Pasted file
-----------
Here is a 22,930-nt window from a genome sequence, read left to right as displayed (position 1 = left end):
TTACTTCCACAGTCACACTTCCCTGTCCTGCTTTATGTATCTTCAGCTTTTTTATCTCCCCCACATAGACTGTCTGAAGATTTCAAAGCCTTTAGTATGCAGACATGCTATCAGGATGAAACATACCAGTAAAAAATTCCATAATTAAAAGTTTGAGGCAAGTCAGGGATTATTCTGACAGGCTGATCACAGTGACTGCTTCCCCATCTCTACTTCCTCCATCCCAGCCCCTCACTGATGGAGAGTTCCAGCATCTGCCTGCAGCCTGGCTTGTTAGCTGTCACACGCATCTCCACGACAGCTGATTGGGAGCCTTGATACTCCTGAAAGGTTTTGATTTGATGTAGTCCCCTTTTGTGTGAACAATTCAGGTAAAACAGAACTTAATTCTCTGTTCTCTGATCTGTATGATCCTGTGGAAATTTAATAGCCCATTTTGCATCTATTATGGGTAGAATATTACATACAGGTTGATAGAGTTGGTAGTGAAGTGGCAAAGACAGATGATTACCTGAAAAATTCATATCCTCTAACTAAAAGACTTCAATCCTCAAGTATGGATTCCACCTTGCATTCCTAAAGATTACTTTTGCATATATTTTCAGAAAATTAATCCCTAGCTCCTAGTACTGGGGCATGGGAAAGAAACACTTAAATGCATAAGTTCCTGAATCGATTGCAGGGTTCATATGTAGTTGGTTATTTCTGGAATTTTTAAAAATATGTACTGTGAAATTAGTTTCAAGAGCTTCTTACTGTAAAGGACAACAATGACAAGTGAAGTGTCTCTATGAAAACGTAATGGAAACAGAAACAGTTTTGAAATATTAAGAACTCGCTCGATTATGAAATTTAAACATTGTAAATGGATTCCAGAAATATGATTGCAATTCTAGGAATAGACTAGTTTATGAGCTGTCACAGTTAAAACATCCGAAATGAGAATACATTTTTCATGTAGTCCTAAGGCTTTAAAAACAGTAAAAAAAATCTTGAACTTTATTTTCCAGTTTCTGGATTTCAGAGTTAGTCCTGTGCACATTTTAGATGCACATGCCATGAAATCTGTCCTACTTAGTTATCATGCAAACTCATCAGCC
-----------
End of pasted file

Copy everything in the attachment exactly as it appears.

Here is a 22,930-nt window from a genome sequence, read left to right as displayed (position 1 = left end):
TTACTTCCACAGTCACACTTCCCTGTCCTGCTTTATGTATCTTCAGCTTTTTTATCTCCCCCACATAGACTGTCTGAAGATTTCAAAGCCTTTAGTATGCAGACATGCTATCAGGATGAAACATACCAGTAAAAAATTCCATAATTAAAAGTTTGAGGCAAGTCAGGGATTATTCTGACAGGCTGATCACAGTGACTGCTTCCCCATCTCTACTTCCTCCATCCCAGCCCCTCACTGATGGAGAGTTCCAGCATCTGCCTGCAGCCTGGCTTGTTAGCTGTCACACGCATCTCCACGACAGCTGATTGGGAGCCTTGATACTCCTGAAAGGTTTTGATTTGATGTAGTCCCCTTTTGTGTGAACAATTCAGGTAAAACAGAACTTAATTCTCTGTTCTCTGATCTGTATGATCCTGTGGAAATTTAATAGCCCATTTTGCATCTATTATGGGTAGAATATTACATACAGGTTGATAGAGTTGGTAGTGAAGTGGCAAAGACAGATGATTACCTGAAAAATTCATATCCTCTAACTAAAAGACTTCAATCCTCAAGTATGGATTCCACCTTGCATTCCTAAAGATTACTTTTGCATATATTTTCAGAAAATTAATCCCTAGCTCCTAGTACTGGGGCATGGGAAAGAAACACTTAAATGCATAAGTTCCTGAATCGATTGCAGGGTTCATATGTAGTTGGTTATTTCTGGAATTTTTAAAAATATGTACTGTGAAATTAGTTTCAAGAGCTTCTTACTGTAAAGGACAACAATGACAAGTGAAGTGTCTCTATGAAAACGTAATGGAAACAGAAACAGTTTTGAAATATTAAGAACTCGCTCGATTATGAAATTTAAACATTGTAAATGGATTCCAGAAATATGATTGCAATTCTAGGAATAGACTAGTTTATGAGCTGTCACAGTTAAAACATCCGAAATGAGAATACATTTTTCATGTAGTCCTAAGGCTTTAAAAACAGTAAAAAAAATCTTGAACTTTATTTTCCAGTTTCTGGATTTCAGAGTTAGTCCTGTGCACATTTTAGATGCACATGCCATGAAATCTGTCCTACTTAGTTATCATGCAAACTCATCAGCC